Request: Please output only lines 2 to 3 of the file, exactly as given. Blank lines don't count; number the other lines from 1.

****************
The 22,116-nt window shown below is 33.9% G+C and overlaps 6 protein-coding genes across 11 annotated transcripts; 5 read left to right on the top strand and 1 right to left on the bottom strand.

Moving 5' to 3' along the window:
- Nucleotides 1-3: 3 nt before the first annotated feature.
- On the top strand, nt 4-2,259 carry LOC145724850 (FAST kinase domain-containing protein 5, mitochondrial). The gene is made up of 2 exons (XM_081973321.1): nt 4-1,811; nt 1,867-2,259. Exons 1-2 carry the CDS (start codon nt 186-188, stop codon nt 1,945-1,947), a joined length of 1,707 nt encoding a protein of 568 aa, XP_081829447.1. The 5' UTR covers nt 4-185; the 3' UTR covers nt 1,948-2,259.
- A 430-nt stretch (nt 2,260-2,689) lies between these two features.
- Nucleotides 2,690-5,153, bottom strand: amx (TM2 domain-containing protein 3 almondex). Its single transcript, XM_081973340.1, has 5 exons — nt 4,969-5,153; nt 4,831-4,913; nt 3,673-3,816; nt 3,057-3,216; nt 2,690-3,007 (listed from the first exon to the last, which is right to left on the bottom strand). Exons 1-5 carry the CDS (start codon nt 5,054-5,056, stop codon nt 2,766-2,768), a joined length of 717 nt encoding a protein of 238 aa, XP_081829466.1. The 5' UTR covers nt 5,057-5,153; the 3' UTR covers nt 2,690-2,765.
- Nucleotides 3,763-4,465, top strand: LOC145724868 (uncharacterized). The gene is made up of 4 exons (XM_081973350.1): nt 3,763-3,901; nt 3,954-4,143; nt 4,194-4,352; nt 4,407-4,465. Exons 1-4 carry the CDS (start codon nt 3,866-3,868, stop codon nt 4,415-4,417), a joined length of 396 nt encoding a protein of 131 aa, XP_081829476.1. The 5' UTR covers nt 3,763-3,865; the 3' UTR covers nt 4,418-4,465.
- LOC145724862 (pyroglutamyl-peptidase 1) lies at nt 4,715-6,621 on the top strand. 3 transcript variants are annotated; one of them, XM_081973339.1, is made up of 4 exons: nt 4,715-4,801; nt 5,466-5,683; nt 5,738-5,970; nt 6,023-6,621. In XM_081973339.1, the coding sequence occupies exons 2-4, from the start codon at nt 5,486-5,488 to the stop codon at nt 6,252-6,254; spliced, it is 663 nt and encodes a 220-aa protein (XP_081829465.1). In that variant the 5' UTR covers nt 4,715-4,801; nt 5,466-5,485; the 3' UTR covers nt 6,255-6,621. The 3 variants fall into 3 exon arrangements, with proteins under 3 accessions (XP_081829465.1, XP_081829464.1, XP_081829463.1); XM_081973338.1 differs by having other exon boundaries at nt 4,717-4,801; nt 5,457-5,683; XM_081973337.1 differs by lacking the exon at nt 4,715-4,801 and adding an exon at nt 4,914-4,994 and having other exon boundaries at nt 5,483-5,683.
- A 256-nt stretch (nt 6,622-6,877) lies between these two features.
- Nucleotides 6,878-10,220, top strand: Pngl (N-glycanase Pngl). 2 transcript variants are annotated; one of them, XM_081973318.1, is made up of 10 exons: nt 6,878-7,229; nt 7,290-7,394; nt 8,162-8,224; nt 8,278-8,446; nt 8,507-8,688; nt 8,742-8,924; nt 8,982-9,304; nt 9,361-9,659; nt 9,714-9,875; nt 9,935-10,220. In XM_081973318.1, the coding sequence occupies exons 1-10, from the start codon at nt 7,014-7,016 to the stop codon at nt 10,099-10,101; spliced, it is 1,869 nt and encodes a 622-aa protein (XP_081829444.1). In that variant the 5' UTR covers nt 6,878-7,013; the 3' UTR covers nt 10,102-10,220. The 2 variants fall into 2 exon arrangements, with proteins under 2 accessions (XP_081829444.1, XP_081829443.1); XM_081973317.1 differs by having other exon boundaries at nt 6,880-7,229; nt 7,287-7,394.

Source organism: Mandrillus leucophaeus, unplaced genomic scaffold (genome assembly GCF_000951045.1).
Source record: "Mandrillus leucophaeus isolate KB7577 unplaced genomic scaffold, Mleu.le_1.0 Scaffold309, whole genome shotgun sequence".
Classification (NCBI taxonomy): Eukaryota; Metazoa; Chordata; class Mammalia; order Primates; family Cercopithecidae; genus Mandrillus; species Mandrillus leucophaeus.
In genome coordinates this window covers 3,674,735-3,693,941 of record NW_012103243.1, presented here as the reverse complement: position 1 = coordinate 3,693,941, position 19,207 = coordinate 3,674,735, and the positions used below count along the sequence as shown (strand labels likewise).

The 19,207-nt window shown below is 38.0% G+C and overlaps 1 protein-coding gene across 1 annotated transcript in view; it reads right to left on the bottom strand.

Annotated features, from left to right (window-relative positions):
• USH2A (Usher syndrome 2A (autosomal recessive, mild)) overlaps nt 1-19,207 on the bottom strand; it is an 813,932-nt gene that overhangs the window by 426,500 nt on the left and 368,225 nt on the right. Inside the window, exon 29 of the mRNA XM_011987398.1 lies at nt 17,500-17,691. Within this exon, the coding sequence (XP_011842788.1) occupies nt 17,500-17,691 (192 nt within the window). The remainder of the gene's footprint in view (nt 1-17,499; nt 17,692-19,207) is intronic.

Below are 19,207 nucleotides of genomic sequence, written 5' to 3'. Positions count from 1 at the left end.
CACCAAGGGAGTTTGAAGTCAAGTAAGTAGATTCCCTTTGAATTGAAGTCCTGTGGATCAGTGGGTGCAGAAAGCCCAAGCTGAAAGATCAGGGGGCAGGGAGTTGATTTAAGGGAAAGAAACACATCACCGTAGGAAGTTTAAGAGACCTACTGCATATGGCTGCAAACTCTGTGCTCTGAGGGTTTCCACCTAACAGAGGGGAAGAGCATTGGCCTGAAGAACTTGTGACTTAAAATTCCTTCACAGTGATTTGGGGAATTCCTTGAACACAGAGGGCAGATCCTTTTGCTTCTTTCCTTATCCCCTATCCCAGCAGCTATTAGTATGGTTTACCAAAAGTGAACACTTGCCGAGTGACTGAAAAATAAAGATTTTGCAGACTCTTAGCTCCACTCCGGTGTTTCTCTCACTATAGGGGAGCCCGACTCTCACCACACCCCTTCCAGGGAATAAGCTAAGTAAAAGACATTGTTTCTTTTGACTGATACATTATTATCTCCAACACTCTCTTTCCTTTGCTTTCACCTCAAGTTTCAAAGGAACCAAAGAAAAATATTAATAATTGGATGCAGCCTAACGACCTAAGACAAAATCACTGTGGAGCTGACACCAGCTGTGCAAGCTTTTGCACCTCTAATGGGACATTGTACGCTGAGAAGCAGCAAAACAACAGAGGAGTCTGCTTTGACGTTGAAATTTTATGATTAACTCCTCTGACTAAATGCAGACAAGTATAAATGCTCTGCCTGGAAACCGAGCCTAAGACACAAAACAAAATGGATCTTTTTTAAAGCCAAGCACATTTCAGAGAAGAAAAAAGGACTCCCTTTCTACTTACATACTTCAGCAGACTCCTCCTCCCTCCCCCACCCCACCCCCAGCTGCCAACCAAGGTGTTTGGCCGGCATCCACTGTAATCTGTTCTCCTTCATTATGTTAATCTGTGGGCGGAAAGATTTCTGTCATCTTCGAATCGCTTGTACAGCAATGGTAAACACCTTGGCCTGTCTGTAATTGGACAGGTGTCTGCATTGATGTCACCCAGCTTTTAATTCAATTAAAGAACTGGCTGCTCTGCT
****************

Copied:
Moving 5' to 3' along the window:
- Nucleotides 1-3: 3 nt before the first annotated feature.